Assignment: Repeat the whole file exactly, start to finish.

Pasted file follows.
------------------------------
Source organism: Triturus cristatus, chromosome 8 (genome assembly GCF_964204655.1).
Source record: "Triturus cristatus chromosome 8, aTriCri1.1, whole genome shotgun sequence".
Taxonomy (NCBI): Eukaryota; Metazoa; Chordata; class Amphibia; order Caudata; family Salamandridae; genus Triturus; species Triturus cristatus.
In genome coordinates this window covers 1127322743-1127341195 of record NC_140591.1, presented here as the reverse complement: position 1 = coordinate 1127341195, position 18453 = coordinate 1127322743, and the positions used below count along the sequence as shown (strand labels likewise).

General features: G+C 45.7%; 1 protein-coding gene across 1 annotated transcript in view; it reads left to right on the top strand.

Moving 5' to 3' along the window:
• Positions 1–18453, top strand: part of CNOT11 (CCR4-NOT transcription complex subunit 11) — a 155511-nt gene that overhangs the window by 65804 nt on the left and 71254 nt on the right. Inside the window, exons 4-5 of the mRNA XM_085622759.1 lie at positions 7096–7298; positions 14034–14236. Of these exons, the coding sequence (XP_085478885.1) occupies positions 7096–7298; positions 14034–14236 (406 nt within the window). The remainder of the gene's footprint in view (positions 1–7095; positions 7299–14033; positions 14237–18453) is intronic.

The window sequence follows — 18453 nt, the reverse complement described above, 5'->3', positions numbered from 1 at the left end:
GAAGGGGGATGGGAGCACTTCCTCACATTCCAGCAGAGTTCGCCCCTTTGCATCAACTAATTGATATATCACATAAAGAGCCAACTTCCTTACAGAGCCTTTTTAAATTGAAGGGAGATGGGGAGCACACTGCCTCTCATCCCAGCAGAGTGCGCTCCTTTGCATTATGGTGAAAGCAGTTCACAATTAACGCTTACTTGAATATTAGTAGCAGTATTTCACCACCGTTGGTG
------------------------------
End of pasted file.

Source organism: Triturus cristatus, chromosome 8 (genome assembly GCF_964204655.1).
Source record: "Triturus cristatus chromosome 8, aTriCri1.1, whole genome shotgun sequence".
Taxonomy (NCBI): Eukaryota; Metazoa; Chordata; class Amphibia; order Caudata; family Salamandridae; genus Triturus; species Triturus cristatus.
In genome coordinates this window covers 1127322743-1127341195 of record NC_140591.1, presented here as the reverse complement: position 1 = coordinate 1127341195, position 18453 = coordinate 1127322743, and the positions used below count along the sequence as shown (strand labels likewise).

General features: G+C 45.7%; 1 protein-coding gene across 1 annotated transcript in view; it reads left to right on the top strand.

Moving 5' to 3' along the window:
• Positions 1–18453, top strand: part of CNOT11 (CCR4-NOT transcription complex subunit 11) — a 155511-nt gene that overhangs the window by 65804 nt on the left and 71254 nt on the right. Inside the window, exons 4-5 of the mRNA XM_085622759.1 lie at positions 7096–7298; positions 14034–14236. Of these exons, the coding sequence (XP_085478885.1) occupies positions 7096–7298; positions 14034–14236 (406 nt within the window). The remainder of the gene's footprint in view (positions 1–7095; positions 7299–14033; positions 14237–18453) is intronic.

The window sequence follows — 18453 nt, the reverse complement described above, 5'->3', positions numbered from 1 at the left end:
GAAGGGGGATGGGAGCACTTCCTCACATTCCAGCAGAGTTCGCCCCTTTGCATCAACTAATTGATATATCACATAAAGAGCCAACTTCCTTACAGAGCCTTTTTAAATTGAAGGGAGATGGGGAGCACACTGCCTCTCATCCCAGCAGAGTGCGCTCCTTTGCATTATGGTGAAAGCAGTTCACAATTAACGCTTACTTGAATATTAGTAGCAGTATTTCACCACCGTTGGTG